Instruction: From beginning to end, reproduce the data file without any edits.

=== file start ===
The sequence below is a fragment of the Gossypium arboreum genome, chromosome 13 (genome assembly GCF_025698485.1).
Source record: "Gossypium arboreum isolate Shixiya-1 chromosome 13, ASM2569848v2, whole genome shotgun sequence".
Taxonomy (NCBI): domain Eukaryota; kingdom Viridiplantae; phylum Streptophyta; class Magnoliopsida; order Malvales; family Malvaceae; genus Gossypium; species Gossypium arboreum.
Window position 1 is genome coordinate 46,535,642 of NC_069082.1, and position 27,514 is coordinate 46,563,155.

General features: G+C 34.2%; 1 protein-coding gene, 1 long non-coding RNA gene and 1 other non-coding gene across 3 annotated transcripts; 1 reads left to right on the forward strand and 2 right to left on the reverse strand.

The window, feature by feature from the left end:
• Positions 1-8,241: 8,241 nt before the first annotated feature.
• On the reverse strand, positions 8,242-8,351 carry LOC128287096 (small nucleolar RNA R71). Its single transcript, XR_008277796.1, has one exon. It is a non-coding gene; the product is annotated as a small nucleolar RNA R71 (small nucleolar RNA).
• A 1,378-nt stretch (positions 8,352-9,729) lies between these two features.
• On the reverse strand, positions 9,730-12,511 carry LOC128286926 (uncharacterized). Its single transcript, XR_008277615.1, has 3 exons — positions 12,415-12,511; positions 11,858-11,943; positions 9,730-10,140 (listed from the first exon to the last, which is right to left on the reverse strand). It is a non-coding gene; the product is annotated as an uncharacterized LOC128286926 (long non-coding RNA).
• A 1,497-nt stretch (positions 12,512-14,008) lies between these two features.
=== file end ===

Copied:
The sequence below is a fragment of the Gossypium arboreum genome, chromosome 13 (genome assembly GCF_025698485.1).
Source record: "Gossypium arboreum isolate Shixiya-1 chromosome 13, ASM2569848v2, whole genome shotgun sequence".
Taxonomy (NCBI): domain Eukaryota; kingdom Viridiplantae; phylum Streptophyta; class Magnoliopsida; order Malvales; family Malvaceae; genus Gossypium; species Gossypium arboreum.
Window position 1 is genome coordinate 46,535,642 of NC_069082.1, and position 27,514 is coordinate 46,563,155.

General features: G+C 34.2%; 1 protein-coding gene, 1 long non-coding RNA gene and 1 other non-coding gene across 3 annotated transcripts; 1 reads left to right on the forward strand and 2 right to left on the reverse strand.

The window, feature by feature from the left end:
• Positions 1-8,241: 8,241 nt before the first annotated feature.
• On the reverse strand, positions 8,242-8,351 carry LOC128287096 (small nucleolar RNA R71). Its single transcript, XR_008277796.1, has one exon. It is a non-coding gene; the product is annotated as a small nucleolar RNA R71 (small nucleolar RNA).
• A 1,378-nt stretch (positions 8,352-9,729) lies between these two features.
• On the reverse strand, positions 9,730-12,511 carry LOC128286926 (uncharacterized). Its single transcript, XR_008277615.1, has 3 exons — positions 12,415-12,511; positions 11,858-11,943; positions 9,730-10,140 (listed from the first exon to the last, which is right to left on the reverse strand). It is a non-coding gene; the product is annotated as an uncharacterized LOC128286926 (long non-coding RNA).
• A 1,497-nt stretch (positions 12,512-14,008) lies between these two features.